Tip #3: Notice whether the link starts with http or https. Most major legitimate websites use the secure protocol “https”. Although phishing websites using https have also been observed in the past couple of years, a link that starts with http is another possible indicator of phishing.
Tip #4: Be wary of shortened links. Attackers have begun using shortened links to hide their destination, so even when you hover over the text all you see is a short link that doesn't show the actual domain you will be sent to. Shortened links may look like https://bitly.com/2DZE9E, https://ow.ly/o6G7, or https://goo.gl/M2dd5. Finding out where these links are sending you is complex without clicking on them, so our best advice is to look for other indicators like the sender's email address and greeting. If the message doesn’t appear to be legitimate overall, don't reply to the email and don't attempt to click on the shortened link.
Tip #5: If you do recognize the sender, consider calling them to ask whether they really sent you an email. If you receive an email from an institution, such as your bank, whose legitimacy you are unsure of, you can always contact the institution on a trusted email address or phone number.
Tip #6: If you suspect you have received a phishing email or message, report it within your organization so other employees can be alerted.
Tip #7: Question everything. Attackers will attempt to trick you by acting as high-profile colleagues. Ask yourself whether this email is unexpected or out of the ordinary for this person, or simply ask the person whether they sent you an email.
Tip #8: Always check the domain name in the email. Attackers can craft domain names that will appear legitimate, but if a domain looks like ‘alertlogic.com.fakedomain.com’ - with a parent domain at the beginning followed by the sub-domain – it is fake and crafted by an attacker to trick victims. A real sub-domain URL will look like ‘info.alertlogic.com,’ with the sub-domain preceding the parent domain.
Tip #9: Always check the spelling and grammar of an email. If an email has poor spelling and grammar, it is possible that something is amiss.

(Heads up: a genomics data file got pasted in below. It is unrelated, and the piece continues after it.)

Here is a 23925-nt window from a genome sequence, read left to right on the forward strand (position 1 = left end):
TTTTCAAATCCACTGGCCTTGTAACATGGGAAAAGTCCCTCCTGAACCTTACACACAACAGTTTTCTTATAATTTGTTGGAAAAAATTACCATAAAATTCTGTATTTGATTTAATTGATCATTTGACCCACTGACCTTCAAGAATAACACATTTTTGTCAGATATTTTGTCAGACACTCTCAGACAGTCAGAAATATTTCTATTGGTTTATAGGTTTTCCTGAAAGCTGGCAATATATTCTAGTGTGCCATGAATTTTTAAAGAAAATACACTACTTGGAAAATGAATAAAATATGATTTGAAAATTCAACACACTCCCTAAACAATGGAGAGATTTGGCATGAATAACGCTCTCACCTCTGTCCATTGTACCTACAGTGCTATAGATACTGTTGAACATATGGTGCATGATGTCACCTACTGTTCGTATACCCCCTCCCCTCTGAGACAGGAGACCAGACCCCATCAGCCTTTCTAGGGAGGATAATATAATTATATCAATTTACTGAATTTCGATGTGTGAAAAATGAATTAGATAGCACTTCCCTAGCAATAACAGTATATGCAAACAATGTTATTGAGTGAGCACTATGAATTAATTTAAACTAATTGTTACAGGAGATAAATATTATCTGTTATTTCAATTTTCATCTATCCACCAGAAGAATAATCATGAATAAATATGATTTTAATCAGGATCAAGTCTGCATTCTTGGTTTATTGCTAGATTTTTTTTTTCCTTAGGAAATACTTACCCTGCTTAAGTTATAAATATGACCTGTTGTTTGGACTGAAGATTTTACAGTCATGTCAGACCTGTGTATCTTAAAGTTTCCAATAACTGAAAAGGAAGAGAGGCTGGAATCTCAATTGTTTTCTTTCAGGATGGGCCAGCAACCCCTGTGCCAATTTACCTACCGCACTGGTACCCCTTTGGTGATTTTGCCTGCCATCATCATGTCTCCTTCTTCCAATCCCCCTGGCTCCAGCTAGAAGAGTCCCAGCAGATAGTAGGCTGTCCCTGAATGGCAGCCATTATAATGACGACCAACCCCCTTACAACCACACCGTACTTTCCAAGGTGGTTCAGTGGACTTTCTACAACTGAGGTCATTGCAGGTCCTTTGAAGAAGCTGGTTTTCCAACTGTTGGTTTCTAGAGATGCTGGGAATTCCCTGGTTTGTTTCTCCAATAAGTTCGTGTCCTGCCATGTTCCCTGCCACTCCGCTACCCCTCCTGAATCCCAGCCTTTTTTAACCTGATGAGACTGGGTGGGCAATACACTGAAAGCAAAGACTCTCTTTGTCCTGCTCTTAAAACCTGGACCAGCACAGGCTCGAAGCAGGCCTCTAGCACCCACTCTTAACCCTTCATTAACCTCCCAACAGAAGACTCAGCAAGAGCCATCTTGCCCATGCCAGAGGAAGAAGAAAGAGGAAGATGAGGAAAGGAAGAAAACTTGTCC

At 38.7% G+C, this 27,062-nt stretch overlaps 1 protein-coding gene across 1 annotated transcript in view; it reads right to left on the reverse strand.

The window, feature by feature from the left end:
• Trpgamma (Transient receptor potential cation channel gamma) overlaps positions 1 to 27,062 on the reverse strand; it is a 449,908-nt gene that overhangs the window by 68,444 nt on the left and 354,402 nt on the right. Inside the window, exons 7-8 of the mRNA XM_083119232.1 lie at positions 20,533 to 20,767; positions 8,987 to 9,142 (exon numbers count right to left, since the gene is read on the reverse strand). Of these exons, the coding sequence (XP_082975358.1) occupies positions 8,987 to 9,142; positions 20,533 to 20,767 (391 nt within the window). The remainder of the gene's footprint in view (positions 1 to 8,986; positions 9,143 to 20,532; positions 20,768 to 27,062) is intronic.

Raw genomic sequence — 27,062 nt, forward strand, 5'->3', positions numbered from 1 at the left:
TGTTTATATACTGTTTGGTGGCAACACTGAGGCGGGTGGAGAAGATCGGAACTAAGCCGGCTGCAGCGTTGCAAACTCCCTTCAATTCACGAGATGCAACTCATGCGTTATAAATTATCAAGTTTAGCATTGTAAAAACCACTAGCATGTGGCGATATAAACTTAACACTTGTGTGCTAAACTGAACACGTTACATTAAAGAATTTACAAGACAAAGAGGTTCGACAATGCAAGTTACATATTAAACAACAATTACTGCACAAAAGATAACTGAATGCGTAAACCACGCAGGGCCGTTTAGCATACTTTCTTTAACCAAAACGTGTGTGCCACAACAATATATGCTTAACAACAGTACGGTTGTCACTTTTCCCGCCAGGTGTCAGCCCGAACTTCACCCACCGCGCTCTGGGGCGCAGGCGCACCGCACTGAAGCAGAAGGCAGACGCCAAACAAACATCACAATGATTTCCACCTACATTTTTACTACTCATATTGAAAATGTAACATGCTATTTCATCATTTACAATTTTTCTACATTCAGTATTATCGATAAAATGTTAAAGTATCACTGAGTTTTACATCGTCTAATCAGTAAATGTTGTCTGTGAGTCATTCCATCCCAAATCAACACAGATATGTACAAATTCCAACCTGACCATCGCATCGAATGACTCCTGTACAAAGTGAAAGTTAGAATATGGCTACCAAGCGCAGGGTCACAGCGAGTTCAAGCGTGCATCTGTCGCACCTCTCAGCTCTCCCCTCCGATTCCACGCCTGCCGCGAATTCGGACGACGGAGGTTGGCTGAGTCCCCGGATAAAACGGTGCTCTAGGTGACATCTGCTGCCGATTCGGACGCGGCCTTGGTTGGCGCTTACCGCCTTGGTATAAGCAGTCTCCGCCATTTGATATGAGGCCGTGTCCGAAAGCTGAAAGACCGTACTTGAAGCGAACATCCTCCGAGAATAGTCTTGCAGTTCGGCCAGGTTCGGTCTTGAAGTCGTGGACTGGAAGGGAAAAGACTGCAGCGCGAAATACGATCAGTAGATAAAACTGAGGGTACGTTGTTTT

Tip #10: No matter how convincing an email may look, there is no reason for personal information to be requested within an email. A reputable company should never need to ask someone for their password, and a bank does not need someone to send your account number to them – they already know it.
Tip #11: Phishers will eventually attempt to scam victims of their money by asking to cover expenses, taxes, etc. Should this happen, this is likely a scam – no reputable company will do this.
Tip #12: One of the main ways an attacker will attempt to trick victims into clicking on a malicious email is by crafting the email to look like it has come from someone in the users’ company or from a company the user has connections to. The best way to spot these emails is to know your contacts. As you go about their daily life, you will receive numerous emails from various sources – some are expected, and some are not. Take extra care of the unexpected emails, as these can be malicious in intent. If the email is unexpected or is from a person/company you have no ties to, delete the email. If an email seems out of the ordinary from a contact, question it.
National Cyber Security Centre’s (NCSC) Recommendations for a Multi-layered Approach to Phishing Defence: https://www.ncsc.gov.uk/guidance/phishing
Google’s free Phishing Quiz: https://phishingquiz.withgoogle.com